Thu
Feb 14 2019
03:59 pm

According to the IRS, tax refunds are down 8 percent from the same time last year. But of course the GOP claims it has nothing to do with the tax bill they passed that promised larger refunds for the middle income. The GOP keeps shoveling it out, and the conservative voters keep consuming it and never seem to be bothered by the flies in their teeth.

NPR Article

R. Neal's picture

Here is the root of a lot of

Here is the root of a lot of the frustration:

"...when the Trump administration passed its tax cut, it also adjusted the withholding tables. That means the IRS took less money out of each paycheck. Changing the withholding tables did not require new laws and was not widely publicized, Thaler said."

So this is actually better. Instead of giving the government an interest free loan every payday, you get to keep and use the money. Ideally you should end up with no tax refund or better yet owe them a little.

On the other hand, a lot of people will pay more taxes because some deductions were reduced or eliminated.

JaHu's picture

So this is actually better.

So this is actually better. Instead of giving the government an interest free loan every payday, you get to keep and use the money. Ideally you should end up with no tax refund or better yet owe them a little.

This is true if someone is capable of sticking to a strict budget. But I think the majority of taxpayers would rather get a lump sum to be able to purchase large items with their returns. The government may be receiving interest free money, but it could actually be better for the person than paying loan companies or using a credit card at high interest rates for someone to make large purchases.
Or am I off base?

R. Neal's picture

Well, that's a valid point of

Well, that's a valid point of view for a lot of people. Another point of view is that the the IRS isn't a savings program.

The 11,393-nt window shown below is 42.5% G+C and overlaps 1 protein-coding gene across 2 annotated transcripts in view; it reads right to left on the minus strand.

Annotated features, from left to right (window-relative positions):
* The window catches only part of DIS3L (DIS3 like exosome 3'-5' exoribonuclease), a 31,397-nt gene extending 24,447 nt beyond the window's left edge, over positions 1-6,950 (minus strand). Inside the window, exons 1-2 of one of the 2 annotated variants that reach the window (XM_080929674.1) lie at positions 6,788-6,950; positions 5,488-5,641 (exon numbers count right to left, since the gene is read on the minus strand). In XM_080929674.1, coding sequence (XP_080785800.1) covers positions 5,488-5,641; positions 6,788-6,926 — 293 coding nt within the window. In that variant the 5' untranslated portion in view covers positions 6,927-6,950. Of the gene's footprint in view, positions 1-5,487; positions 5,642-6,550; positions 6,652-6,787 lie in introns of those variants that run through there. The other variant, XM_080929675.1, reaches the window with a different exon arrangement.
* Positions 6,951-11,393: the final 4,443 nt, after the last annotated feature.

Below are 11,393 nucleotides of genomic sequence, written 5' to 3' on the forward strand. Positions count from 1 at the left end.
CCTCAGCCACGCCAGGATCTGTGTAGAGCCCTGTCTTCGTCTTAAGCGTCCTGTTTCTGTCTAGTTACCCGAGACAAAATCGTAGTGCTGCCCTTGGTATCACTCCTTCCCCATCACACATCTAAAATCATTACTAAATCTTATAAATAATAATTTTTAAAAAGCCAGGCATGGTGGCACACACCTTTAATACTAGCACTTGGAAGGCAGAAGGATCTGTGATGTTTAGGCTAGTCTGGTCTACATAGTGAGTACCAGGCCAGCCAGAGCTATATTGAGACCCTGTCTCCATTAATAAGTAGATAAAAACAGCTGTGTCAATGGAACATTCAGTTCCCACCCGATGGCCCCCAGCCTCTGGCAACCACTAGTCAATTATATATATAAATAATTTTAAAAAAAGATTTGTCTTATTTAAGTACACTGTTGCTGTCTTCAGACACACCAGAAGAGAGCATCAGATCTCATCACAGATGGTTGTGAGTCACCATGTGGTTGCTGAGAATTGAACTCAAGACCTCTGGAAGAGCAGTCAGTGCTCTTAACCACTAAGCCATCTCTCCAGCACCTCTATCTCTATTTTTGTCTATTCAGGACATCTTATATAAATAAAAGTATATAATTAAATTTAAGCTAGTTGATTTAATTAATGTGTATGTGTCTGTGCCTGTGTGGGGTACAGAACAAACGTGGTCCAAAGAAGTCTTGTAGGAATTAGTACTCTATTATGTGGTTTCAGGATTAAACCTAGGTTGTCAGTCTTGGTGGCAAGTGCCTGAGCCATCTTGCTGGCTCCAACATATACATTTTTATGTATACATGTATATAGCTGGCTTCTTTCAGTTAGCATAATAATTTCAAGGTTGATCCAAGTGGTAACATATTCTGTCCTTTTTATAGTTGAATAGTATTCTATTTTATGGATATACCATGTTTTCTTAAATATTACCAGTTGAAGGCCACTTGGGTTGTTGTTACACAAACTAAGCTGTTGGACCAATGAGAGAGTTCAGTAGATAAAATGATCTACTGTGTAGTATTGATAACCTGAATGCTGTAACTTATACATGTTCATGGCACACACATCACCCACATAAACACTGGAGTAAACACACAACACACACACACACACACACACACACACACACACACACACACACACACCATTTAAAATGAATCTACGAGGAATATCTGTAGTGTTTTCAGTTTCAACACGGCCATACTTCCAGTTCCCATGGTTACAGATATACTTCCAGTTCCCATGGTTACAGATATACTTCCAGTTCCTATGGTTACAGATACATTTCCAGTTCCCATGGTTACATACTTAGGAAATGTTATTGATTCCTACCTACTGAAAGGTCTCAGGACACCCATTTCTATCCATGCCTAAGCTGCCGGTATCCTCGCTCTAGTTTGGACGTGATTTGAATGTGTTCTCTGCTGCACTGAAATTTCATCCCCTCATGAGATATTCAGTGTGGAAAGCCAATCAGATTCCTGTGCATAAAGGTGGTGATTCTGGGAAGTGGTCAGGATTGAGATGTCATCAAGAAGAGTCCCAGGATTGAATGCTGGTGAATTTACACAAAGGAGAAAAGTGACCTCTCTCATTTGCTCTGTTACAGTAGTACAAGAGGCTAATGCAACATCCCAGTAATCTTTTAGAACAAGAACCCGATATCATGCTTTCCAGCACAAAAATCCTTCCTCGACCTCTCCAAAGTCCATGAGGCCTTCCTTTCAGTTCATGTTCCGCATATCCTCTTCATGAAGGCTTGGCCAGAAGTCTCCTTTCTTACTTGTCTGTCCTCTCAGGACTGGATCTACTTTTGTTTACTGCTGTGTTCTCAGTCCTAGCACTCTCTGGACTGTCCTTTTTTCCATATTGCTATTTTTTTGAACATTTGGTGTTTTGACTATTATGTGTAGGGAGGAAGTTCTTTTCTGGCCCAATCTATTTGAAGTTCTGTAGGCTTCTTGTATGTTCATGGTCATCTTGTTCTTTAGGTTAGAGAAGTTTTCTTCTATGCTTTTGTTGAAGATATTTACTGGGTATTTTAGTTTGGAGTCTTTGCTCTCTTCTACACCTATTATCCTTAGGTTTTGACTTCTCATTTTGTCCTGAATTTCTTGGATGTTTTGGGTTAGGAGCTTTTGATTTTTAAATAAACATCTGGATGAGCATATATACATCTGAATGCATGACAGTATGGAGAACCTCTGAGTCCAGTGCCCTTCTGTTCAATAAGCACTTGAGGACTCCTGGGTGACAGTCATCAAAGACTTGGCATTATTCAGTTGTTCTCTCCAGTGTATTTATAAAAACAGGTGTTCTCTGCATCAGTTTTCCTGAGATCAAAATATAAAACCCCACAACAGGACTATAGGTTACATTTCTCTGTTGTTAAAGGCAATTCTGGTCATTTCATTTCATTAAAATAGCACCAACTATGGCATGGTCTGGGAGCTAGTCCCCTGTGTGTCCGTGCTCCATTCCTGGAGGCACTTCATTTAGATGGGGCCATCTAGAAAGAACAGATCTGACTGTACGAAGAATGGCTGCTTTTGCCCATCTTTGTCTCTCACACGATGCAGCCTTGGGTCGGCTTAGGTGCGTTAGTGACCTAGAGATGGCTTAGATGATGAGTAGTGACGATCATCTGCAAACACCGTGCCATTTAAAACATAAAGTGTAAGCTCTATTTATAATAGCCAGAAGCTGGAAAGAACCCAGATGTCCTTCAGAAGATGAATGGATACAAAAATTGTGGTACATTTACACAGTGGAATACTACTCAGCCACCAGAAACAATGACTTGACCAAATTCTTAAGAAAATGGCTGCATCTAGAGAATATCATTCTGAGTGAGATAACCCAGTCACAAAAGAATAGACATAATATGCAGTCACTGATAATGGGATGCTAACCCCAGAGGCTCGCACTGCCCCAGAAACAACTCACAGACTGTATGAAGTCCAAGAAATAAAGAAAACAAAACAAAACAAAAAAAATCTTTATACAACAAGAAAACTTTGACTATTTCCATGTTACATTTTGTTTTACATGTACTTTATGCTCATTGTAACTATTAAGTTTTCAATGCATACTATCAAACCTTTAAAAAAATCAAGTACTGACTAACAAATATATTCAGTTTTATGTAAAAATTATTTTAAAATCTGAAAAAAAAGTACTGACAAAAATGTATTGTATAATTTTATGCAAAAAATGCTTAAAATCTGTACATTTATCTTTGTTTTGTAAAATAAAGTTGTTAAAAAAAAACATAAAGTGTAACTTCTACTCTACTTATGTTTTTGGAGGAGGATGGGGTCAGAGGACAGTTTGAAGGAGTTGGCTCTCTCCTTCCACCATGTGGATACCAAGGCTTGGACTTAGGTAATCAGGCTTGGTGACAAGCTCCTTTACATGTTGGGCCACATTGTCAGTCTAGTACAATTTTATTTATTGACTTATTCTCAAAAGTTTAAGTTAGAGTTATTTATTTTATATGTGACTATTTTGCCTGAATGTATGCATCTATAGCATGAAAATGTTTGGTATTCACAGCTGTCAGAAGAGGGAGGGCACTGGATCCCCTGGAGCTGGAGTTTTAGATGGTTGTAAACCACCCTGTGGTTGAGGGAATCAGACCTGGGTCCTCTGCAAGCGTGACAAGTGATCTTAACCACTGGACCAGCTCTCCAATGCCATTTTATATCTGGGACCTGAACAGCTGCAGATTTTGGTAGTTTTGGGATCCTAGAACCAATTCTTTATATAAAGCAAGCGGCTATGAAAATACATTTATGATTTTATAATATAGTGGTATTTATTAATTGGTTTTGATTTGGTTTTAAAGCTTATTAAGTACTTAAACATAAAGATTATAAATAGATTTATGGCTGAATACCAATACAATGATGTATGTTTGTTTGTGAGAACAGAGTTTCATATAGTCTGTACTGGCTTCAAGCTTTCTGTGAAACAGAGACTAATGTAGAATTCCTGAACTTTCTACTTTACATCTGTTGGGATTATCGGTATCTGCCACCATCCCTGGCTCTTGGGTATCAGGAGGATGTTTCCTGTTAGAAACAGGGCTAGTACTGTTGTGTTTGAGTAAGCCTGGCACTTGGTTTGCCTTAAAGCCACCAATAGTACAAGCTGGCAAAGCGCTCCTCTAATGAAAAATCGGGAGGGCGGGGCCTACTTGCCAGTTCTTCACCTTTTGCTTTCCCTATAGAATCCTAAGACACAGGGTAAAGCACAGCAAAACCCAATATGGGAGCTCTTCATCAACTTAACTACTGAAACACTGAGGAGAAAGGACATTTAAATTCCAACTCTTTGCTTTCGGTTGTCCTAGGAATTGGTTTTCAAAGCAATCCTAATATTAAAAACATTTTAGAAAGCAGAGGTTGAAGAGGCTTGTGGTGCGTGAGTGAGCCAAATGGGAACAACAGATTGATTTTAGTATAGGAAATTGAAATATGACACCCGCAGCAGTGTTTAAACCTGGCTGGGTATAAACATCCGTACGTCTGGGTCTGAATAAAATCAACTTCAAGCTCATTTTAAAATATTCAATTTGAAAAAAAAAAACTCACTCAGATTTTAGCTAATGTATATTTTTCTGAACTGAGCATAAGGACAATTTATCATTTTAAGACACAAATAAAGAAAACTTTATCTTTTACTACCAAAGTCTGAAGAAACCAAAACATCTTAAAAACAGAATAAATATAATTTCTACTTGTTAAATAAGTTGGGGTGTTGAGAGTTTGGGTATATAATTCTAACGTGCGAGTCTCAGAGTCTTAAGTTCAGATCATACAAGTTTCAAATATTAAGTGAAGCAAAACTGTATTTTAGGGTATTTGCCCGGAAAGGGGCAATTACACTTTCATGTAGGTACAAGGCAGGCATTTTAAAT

But I get it that for a lot of people it's a way to force you to save. We were those people when we were younger.

And it's not like you get any interest on savings anyway these days. You're lucky if fees don't result in negative interest.

JaHu's picture

I just did a comparison of my

I just did a comparison of my son's 2016 and 2018 taxes. His are really basic which made it realitively easy. He did receive a tax reduction in 2018 but it was really minuscule. They reduced his tax rate by about .6 percent, so less than 1%. But isn't that even supposed to go away in about four more years?

bizgrrl's picture

It's a conundrum. If it's the

It's a conundrum. If it's the only way some people can save and have a little bit to splurge on vacations, bigger ticket items, etc. then so be it.

It is my understanding that there are more classes in high school trying to teach young people how to manage money. Christmas Club accounts, layaways, etc. have been used for a long time. I met someone when we were young (he was young as well) who explained how he had near to nothing taken out of his pay check for income taxes. He would put it in the bank to earn interest and then write a check at the end of the year to the IRS. Of course, as the Mr. mentioned, that was back in the days when you got interest on your savings account. And, those were also the days when you paid 7% + on your home loan.

It's a cultural thing that has to slowly change if reinforced to do so.

JaHu's picture

I feel that many people

I feel that many people perceive getting a tax refund is kinda like getting free money at the beginning of the year.

By having more taxes taken out of their paychecks, they learn to adjust their spending and never miss the extra weekly or bi-weekly cash in their pockets. To them it's like they never had it to begin with.

I would think the government could take advantage of the extra cash while they had it in their possession by drawing interest. But I'm no economist so I don't know if it would be feasible or even legal?

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